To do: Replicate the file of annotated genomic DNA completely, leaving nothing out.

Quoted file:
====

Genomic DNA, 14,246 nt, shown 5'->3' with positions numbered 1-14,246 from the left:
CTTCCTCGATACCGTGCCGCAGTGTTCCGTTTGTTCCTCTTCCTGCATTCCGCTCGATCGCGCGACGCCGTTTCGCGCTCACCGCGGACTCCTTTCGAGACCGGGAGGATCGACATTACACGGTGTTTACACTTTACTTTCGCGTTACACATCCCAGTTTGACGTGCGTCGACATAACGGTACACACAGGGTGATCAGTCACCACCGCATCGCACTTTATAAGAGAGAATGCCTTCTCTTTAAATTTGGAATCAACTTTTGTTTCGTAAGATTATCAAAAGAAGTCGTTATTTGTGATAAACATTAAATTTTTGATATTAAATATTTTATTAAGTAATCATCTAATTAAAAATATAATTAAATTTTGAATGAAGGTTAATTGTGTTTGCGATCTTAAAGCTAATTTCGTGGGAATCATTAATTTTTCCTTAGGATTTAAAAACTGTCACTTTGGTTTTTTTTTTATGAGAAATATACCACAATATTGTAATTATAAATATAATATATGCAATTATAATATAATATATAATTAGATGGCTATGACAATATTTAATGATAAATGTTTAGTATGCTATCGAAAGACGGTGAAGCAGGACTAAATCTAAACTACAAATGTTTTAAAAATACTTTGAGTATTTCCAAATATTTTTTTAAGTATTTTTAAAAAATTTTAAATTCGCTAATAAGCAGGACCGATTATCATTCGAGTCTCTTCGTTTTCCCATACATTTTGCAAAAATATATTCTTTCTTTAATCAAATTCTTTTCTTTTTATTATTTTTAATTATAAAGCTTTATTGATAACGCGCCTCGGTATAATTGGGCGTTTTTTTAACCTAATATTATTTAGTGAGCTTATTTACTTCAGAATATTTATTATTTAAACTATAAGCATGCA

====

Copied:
Genomic DNA, 14,246 nt, shown 5'->3' with positions numbered 1-14,246 from the left:
CTTCCTCGATACCGTGCCGCAGTGTTCCGTTTGTTCCTCTTCCTGCATTCCGCTCGATCGCGCGACGCCGTTTCGCGCTCACCGCGGACTCCTTTCGAGACCGGGAGGATCGACATTACACGGTGTTTACACTTTACTTTCGCGTTACACATCCCAGTTTGACGTGCGTCGACATAACGGTACACACAGGGTGATCAGTCACCACCGCATCGCACTTTATAAGAGAGAATGCCTTCTCTTTAAATTTGGAATCAACTTTTGTTTCGTAAGATTATCAAAAGAAGTCGTTATTTGTGATAAACATTAAATTTTTGATATTAAATATTTTATTAAGTAATCATCTAATTAAAAATATAATTAAATTTTGAATGAAGGTTAATTGTGTTTGCGATCTTAAAGCTAATTTCGTGGGAATCATTAATTTTTCCTTAGGATTTAAAAACTGTCACTTTGGTTTTTTTTTTATGAGAAATATACCACAATATTGTAATTATAAATATAATATATGCAATTATAATATAATATATAATTAGATGGCTATGACAATATTTAATGATAAATGTTTAGTATGCTATCGAAAGACGGTGAAGCAGGACTAAATCTAAACTACAAATGTTTTAAAAATACTTTGAGTATTTCCAAATATTTTTTTAAGTATTTTTAAAAAATTTTAAATTCGCTAATAAGCAGGACCGATTATCATTCGAGTCTCTTCGTTTTCCCATACATTTTGCAAAAATATATTCTTTCTTTAATCAAATTCTTTTCTTTTTATTATTTTTAATTATAAAGCTTTATTGATAACGCGCCTCGGTATAATTGGGCGTTTTTTTAACCTAATATTATTTAGTGAGCTTATTTACTTCAGAATATTTATTATTTAAACTATAAGCATGCA